As a result, professionals are now nervous about blogging or tweeting. In many cases they’ve interpreted “be careful about how you engage with social media” as “don’t use it at all”, which in fact regulators like the NMC have made clear is not their suggestion.

Which professionals are using social media well?

Something I commented on, which Victoria seemed to agree on, is that of the various professional groups using social media, one that seems to do it particularly well are the police. This especially seems to be the case on Twitter, for reasons I’ve yet to fathom. Possibly it may be partly due to the institutional sense of humour of police officers, which seems to translate well into tweeting.

It also strikes me that Chief Constables seem to trust their officers with social media in a way that perhaps directors of NHS trusts and social services departments might not. Nightjack is an obvious exception to that, though in his case he allegedly had the misfortune to be utterly shafted by the Times, to make it look like he’d breached confidentiality when he hadn’t.

If anyone has any additional thoughts on why the police seem so good at tweeting, I’d be interested to hear them.

The Ascent of Twitter

I’ve noticed a change in my approach to social media. Previously I thought of myself as a blogger who has a Twitter feed to promote the blog. Increasingly I think of myself more as a tweeter who also runs a couple of blogs. Interestingly, when I mentioned this to Victoria she felt she’d undergone the same change. Conversations that might have taken place on the comments thread to a blog post will now be tweeted after reading the post.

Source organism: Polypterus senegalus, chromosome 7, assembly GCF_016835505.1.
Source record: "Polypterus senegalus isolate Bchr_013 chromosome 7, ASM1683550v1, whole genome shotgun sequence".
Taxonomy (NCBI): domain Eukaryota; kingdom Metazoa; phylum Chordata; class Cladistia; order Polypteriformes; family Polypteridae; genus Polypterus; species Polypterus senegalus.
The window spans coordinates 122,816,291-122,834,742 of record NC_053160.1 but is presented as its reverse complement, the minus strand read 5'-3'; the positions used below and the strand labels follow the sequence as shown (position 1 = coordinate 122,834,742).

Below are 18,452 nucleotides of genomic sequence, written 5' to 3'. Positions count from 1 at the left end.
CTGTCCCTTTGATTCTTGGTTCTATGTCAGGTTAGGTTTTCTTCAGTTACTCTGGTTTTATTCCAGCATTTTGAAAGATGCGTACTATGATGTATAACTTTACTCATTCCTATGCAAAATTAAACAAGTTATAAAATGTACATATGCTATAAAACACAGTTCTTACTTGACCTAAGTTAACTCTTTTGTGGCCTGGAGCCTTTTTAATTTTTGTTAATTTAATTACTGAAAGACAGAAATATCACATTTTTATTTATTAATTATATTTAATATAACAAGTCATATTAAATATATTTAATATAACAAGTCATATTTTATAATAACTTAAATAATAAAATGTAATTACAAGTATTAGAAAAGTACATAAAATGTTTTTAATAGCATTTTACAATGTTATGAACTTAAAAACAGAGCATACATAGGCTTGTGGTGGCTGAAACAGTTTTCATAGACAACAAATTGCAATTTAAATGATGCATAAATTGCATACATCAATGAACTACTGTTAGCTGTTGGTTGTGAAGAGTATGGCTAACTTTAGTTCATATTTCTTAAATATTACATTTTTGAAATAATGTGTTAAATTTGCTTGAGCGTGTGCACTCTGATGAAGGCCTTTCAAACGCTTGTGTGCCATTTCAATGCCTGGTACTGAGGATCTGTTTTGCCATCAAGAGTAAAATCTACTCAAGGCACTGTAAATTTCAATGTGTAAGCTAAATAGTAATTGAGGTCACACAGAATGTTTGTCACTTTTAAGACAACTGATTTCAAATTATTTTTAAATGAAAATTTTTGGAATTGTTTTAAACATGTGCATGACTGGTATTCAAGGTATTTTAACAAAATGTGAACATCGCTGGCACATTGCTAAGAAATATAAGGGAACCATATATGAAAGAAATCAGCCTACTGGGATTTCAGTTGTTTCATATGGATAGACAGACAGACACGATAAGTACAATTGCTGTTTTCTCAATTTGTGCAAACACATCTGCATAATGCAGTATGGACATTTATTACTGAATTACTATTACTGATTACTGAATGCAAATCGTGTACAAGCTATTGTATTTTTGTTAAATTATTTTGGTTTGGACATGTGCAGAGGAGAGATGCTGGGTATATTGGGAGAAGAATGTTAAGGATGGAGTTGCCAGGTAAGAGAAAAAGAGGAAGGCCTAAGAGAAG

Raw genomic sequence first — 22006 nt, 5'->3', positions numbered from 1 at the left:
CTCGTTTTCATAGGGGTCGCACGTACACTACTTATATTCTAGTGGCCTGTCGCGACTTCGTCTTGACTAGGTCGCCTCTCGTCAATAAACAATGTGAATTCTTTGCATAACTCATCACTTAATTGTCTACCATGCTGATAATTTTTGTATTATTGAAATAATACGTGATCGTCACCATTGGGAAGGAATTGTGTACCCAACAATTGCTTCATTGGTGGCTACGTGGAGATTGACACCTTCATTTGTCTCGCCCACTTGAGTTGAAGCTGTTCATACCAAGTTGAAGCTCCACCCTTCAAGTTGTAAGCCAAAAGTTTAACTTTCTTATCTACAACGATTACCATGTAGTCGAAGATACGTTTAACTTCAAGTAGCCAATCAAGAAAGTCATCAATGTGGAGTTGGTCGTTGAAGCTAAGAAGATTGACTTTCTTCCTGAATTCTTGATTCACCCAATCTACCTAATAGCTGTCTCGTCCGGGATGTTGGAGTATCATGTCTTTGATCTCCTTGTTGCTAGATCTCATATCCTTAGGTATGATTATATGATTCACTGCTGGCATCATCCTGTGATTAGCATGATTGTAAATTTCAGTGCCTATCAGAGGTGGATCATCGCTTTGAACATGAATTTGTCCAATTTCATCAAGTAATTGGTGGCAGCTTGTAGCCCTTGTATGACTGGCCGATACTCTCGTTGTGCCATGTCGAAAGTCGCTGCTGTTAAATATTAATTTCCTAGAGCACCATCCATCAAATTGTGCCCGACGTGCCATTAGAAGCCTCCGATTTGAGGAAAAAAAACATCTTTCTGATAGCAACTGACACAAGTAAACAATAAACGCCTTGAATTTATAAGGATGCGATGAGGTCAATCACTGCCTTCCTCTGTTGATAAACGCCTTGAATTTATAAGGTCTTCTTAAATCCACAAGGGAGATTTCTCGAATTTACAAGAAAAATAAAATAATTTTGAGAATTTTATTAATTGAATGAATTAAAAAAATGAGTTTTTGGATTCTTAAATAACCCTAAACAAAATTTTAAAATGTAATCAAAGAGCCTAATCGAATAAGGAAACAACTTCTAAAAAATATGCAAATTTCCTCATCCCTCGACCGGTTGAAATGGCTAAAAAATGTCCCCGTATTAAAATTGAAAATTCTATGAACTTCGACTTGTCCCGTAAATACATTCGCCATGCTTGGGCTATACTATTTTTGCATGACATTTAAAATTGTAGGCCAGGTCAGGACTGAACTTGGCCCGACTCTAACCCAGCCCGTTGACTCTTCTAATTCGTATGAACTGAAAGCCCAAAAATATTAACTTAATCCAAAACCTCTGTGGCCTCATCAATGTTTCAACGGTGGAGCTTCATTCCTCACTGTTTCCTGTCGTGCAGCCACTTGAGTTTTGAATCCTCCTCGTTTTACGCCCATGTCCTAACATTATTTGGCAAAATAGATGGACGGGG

This goes to show that social media is still evolving. Different platforms come and go (Goodbye Livejournal! Hello Tumblr!) The way we engage with it is also involving, and becoming more multi-platform in nature.

Anonymous versus Non-Anonymous

I’ve generally felt more comfortable expressing myself anonymously as a nurse. This isn’t just because of worries about something I might say causing trouble with my employer. There’s been times when stuff I’ve blogged about has led to individuals trying to make problems for me in meatspace.

I do also have a non-anonymous Twitter and blog. Victoria seemed surprised when I said that I’m actually more careful about what I say under my anonymous Zarathustra alter ego than my non-anonymous one. I think the difference is that as Zarathustra I self-identity as a nurse, whereas the other identity is just me being me. So, if I want to say, retweet a rude joke, I’d do it non-anonymously, but also non-professionally.

Might professional cautiousness swing the other way?